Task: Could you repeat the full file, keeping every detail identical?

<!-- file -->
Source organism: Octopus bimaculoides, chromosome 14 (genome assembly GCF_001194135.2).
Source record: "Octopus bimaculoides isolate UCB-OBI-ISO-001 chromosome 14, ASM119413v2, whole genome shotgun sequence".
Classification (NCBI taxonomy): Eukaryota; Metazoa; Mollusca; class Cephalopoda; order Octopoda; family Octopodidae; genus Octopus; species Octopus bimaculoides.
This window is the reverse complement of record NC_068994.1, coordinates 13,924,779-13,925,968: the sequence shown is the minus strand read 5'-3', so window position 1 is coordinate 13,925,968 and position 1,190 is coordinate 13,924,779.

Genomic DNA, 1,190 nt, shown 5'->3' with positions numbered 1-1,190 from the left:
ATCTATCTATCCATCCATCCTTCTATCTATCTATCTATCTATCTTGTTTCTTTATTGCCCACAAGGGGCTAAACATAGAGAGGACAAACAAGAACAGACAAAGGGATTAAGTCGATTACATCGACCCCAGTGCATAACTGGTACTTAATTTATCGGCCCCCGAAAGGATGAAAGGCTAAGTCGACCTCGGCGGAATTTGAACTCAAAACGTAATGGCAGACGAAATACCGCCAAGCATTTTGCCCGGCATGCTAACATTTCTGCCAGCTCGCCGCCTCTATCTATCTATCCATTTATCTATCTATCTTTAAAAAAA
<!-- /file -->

Source organism: Octopus bimaculoides, chromosome 14 (genome assembly GCF_001194135.2).
Source record: "Octopus bimaculoides isolate UCB-OBI-ISO-001 chromosome 14, ASM119413v2, whole genome shotgun sequence".
Classification (NCBI taxonomy): Eukaryota; Metazoa; Mollusca; class Cephalopoda; order Octopoda; family Octopodidae; genus Octopus; species Octopus bimaculoides.
This window is the reverse complement of record NC_068994.1, coordinates 13,924,779-13,925,968: the sequence shown is the minus strand read 5'-3', so window position 1 is coordinate 13,925,968 and position 1,190 is coordinate 13,924,779.

Genomic DNA, 1,190 nt, shown 5'->3' with positions numbered 1-1,190 from the left:
ATCTATCTATCCATCCATCCTTCTATCTATCTATCTATCTATCTTGTTTCTTTATTGCCCACAAGGGGCTAAACATAGAGAGGACAAACAAGAACAGACAAAGGGATTAAGTCGATTACATCGACCCCAGTGCATAACTGGTACTTAATTTATCGGCCCCCGAAAGGATGAAAGGCTAAGTCGACCTCGGCGGAATTTGAACTCAAAACGTAATGGCAGACGAAATACCGCCAAGCATTTTGCCCGGCATGCTAACATTTCTGCCAGCTCGCCGCCTCTATCTATCTATCCATTTATCTATCTATCTTTAAAAAAA